2014 September Archive - Building Diversity in Science

Archive for September, 2014

A Lucky Choice: Reflecting on My Time as a Grad Student in Mathematics at the University of Iowa

Posted on: September 23rd, 2014 by No Comments

By Omayra Ortega, MPH, PhD 
Arizona State University West
Mathematical And Natural Sciences

When I chose to attend the University of Iowa, my decision wasn’t based on much more than the choice of advisor. I knew that I needed a fellowship or some sort of support to go to grad school and that I wanted to work with Herbert Hethcote in Math Biology, but past that, I really didn’t look into the university. In the past this method (or lack thereof) had proved successful for me, and in hindsight I hit the jackpot when I started my graduate career at the University of Iowa.

I had attended majority institutions since high school, so I knew that I could surmount any cultural differences I encountered. I grew up in New York City, but I knew what it meant to live in a small town. I was a Hispanic female but have interacted with the whole rainbow of peoples and cultures. However, being a bi-coastal person, I erroneously thought that all of the landlocked parts of the United States were contained within the Rocky Mountains. This way I could go snowboarding on the weekends if I got bored or felt lonely while at Iowa. I am now familiar with the plains, the prairie, the rolling hills, and the fertile land between the two great rivers that is the Midwest, so I know better than to think of it as a snowboarder’s paradise.

Despite my initial confusion, I began to love Iowa, both the city and the university. Iowa City was and is very liberal and forward thinking. I expected everyone to wear overalls, quilt, and chew hay, but that wasn’t the case. Instead I found a thriving organic co-op, car share programs, garden-share programs, and a walkable and very bike-friendly downtown with a central pedestrian mall. The university, which was the center of my life, sustained and nourished my mind and social calendar for 7 years.

The social activities in the math department started even before the start of classes. I was invited to an orientation workshop for students who were receiving minority fellowships. The purpose of this meeting was three-fold, first, we needed to understand how the fellowship worked, second, we needed to choose the right courses based on our past preparation, and third, we needed to meet each other. Phil Kutzko and Gene Madison ran this orientation that went on for two weeks before the start of classes. We all knew what courses we should take during our first year, but the orientation helped us choose what level we should begin at. Some students were able to jump right into PhD level courses, I had to begin at the Master’s level, and some students needed to retake some undergraduate courses. These choices were available to us, but not forced on us. We were able to sign up for the level we felt most comfortable at, and nothing less. Senior graduate students who were also receiving similar fellowships would attend from time to time to welcome and get to know the new students. This was a great resource for us newbies, so we would have familiar faces we could look to if we had any questions about grad school. At the time, I believe, there were only 3 senior grad students of color in the math department, a fellow named Louis, Sharon Lima, and Sharon Clark, but just knowing these friendly students existed in Iowa was welcome news. As my time at Iowa progressed those numbers increased exponentially from those initial three that I met.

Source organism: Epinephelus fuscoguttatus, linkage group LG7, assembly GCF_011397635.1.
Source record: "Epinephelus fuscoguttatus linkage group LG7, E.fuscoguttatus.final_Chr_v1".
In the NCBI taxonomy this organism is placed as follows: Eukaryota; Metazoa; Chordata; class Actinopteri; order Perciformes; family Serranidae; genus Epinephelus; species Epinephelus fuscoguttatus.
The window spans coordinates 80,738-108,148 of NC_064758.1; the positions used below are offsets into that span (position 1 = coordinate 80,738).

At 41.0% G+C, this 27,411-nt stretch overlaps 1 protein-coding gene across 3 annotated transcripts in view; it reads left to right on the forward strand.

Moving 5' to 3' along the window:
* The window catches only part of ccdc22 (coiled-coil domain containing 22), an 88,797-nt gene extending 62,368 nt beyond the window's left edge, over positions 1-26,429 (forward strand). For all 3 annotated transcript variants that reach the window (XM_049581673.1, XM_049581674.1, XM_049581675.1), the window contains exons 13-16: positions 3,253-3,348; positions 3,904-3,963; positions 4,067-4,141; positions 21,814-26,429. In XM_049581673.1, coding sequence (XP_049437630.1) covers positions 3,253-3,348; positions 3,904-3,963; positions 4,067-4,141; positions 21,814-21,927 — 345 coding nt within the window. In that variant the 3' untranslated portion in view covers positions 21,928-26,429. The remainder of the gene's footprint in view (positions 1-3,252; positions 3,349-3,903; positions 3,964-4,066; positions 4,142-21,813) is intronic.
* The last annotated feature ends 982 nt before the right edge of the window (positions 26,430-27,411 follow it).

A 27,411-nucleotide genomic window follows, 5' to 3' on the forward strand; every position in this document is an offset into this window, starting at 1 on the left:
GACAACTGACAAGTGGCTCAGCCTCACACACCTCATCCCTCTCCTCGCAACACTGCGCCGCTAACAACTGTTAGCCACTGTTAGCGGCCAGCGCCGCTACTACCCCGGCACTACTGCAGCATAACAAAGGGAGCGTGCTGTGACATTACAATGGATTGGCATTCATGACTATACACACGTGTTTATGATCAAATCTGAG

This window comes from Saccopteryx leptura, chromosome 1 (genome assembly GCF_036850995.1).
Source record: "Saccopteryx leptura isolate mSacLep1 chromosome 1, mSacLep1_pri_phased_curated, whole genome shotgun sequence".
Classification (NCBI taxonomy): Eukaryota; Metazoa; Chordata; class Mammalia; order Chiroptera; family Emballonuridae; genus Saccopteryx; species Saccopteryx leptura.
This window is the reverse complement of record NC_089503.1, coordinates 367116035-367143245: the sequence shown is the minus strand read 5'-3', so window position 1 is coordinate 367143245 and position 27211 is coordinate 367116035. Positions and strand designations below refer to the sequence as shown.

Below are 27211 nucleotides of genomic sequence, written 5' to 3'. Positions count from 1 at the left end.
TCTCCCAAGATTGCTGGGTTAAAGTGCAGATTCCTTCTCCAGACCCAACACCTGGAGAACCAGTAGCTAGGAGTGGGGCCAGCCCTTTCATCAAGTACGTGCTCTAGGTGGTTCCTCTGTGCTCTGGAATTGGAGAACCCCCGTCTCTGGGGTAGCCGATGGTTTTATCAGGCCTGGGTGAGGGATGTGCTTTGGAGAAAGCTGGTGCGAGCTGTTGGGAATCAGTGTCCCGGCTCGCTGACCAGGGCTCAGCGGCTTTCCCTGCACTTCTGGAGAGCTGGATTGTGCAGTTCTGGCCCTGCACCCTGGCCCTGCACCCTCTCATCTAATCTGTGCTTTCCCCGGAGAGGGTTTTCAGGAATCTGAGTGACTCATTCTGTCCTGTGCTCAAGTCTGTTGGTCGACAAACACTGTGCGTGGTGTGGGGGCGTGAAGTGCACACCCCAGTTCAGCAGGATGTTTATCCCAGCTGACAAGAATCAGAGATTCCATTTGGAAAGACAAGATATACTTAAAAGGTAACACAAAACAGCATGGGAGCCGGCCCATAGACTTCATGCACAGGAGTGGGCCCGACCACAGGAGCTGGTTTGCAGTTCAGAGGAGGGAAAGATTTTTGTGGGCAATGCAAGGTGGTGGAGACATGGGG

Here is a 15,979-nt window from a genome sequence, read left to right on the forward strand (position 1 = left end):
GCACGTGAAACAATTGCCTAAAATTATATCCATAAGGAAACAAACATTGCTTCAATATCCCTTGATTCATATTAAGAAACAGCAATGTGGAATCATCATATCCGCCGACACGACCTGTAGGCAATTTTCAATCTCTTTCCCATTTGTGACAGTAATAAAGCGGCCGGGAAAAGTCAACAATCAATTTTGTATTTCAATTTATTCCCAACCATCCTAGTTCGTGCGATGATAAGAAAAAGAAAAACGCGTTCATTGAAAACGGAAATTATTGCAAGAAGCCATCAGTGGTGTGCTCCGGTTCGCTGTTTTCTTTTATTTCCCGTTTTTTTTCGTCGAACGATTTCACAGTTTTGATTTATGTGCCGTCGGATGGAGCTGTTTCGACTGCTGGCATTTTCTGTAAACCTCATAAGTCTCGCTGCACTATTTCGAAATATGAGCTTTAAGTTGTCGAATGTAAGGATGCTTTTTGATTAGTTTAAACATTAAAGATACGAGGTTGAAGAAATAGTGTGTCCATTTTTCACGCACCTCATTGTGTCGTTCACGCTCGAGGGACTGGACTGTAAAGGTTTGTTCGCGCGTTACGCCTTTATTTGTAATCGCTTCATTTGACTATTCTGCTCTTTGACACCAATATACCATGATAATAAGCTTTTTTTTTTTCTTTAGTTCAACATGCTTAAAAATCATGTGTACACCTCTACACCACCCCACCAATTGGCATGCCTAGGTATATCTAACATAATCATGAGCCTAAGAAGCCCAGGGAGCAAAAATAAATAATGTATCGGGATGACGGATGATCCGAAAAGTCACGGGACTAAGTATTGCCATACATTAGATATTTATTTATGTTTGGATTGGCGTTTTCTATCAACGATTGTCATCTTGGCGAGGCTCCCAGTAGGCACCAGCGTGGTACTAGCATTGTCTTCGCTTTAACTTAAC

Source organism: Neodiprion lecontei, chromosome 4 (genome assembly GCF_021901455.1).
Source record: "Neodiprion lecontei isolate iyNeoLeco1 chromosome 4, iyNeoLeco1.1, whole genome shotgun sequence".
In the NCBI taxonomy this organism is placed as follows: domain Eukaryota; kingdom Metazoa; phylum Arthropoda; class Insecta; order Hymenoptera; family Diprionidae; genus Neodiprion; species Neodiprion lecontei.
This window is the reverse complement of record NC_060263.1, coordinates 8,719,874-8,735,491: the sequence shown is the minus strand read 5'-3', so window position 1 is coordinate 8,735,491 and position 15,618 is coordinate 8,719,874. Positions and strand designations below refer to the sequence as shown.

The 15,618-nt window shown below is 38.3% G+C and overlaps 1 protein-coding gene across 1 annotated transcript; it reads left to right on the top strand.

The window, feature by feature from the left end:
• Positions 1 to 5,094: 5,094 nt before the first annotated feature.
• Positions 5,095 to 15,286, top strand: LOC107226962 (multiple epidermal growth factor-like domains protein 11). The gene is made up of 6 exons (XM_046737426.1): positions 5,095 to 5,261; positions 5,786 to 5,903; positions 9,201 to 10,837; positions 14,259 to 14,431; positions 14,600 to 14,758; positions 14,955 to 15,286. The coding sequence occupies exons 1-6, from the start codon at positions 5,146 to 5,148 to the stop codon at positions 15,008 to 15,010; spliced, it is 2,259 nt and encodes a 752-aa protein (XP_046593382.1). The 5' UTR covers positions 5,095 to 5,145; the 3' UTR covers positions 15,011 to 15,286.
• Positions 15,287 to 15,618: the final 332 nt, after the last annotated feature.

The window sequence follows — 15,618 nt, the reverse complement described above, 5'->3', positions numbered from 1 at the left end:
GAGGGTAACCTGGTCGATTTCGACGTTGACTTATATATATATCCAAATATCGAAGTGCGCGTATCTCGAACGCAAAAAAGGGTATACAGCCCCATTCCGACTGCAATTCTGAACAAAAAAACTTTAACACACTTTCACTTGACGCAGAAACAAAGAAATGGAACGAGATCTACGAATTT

In addition to the orientation workshop, the math department coordinated a welcoming BBQ and picnic, which has since become an annual event that is open to grad students in all of the STEM fields. This BBQ marks the start of the fall semester and helps students connect with students of color who are not in their field, thus extending the social network of grad students of color. The math department also organized daily departmental teas where all students could get to know their professors in an informal setting.

One of my favorite math-related activities was Phil & Gene’s informal potluck dinners at Phil Kutzko’s home near campus. These events were always well attended and happened about once a year. Phil made a mean margarita and his sense of humor kept us all in stitches. Really, anytime Phil and Gene put on a get together, laughter always followed.

Of course there were also informal get-togethers within the department. There was never a shortage of potlucks, birthday parties, chicken-wing nights at the Vine, FAC (Friday After Class) at Joe’s Pub, friends or relatives visiting, or a PhD defense or passed comprehensive/qualifying exam to celebrate. Sometimes we didn’t even need a reason, but the math department at Iowa is a social animal. Through these social activities we fostered and sustained a caring community environment in our department.